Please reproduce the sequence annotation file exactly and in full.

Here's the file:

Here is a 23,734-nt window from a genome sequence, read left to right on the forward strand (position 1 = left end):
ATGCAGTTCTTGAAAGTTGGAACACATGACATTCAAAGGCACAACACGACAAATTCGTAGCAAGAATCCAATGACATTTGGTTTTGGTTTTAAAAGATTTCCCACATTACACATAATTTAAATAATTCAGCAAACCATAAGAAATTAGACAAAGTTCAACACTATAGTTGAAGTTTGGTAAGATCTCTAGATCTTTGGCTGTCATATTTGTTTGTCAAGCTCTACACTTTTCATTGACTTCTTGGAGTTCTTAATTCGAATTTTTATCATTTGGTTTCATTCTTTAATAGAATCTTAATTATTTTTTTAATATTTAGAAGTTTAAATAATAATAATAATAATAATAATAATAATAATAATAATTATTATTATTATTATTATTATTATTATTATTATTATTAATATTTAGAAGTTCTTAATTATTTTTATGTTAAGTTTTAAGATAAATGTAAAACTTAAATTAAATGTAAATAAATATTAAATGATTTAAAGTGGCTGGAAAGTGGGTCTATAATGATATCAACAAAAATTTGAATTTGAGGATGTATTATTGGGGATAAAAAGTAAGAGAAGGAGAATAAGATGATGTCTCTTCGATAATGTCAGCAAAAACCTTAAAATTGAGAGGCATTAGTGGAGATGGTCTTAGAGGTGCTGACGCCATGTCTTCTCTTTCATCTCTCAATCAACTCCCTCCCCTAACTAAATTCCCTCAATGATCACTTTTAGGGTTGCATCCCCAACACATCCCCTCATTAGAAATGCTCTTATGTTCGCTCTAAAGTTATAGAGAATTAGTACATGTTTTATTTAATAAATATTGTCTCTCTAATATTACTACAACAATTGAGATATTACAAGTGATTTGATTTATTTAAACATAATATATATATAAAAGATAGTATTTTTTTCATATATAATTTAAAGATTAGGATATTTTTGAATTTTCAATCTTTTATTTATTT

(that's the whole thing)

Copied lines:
Here is a 23,734-nt window from a genome sequence, read left to right on the forward strand (position 1 = left end):
ATGCAGTTCTTGAAAGTTGGAACACATGACATTCAAAGGCACAACACGACAAATTCGTAGCAAGAATCCAATGACATTTGGTTTTGGTTTTAAAAGATTTCCCACATTACACATAATTTAAATAATTCAGCAAACCATAAGAAATTAGACAAAGTTCAACACTATAGTTGAAGTTTGGTAAGATCTCTAGATCTTTGGCTGTCATATTTGTTTGTCAAGCTCTACACTTTTCATTGACTTCTTGGAGTTCTTAATTCGAATTTTTATCATTTGGTTTCATTCTTTAATAGAATCTTAATTATTTTTTTAATATTTAGAAGTTTAAATAATAATAATAATAATAATAATAATAATAATAATAATTATTATTATTATTATTATTATTATTATTATTATTATTAATATTTAGAAGTTCTTAATTATTTTTATGTTAAGTTTTAAGATAAATGTAAAACTTAAATTAAATGTAAATAAATATTAAATGATTTAAAGTGGCTGGAAAGTGGGTCTATAATGATATCAACAAAAATTTGAATTTGAGGATGTATTATTGGGGATAAAAAGTAAGAGAAGGAGAATAAGATGATGTCTCTTCGATAATGTCAGCAAAAACCTTAAAATTGAGAGGCATTAGTGGAGATGGTCTTAGAGGTGCTGACGCCATGTCTTCTCTTTCATCTCTCAATCAACTCCCTCCCCTAACTAAATTCCCTCAATGATCACTTTTAGGGTTGCATCCCCAACACATCCCCTCATTAGAAATGCTCTTATGTTCGCTCTAAAGTTATAGAGAATTAGTACATGTTTTATTTAATAAATATTGTCTCTCTAATATTACTACAACAATTGAGATATTACAAGTGATTTGATTTATTTAAACATAATATATATATAAAAGATAGTATTTTTTTCATATATAATTTAAAGATTAGGATATTTTTGAATTTTCAATCTTTTATTTATTT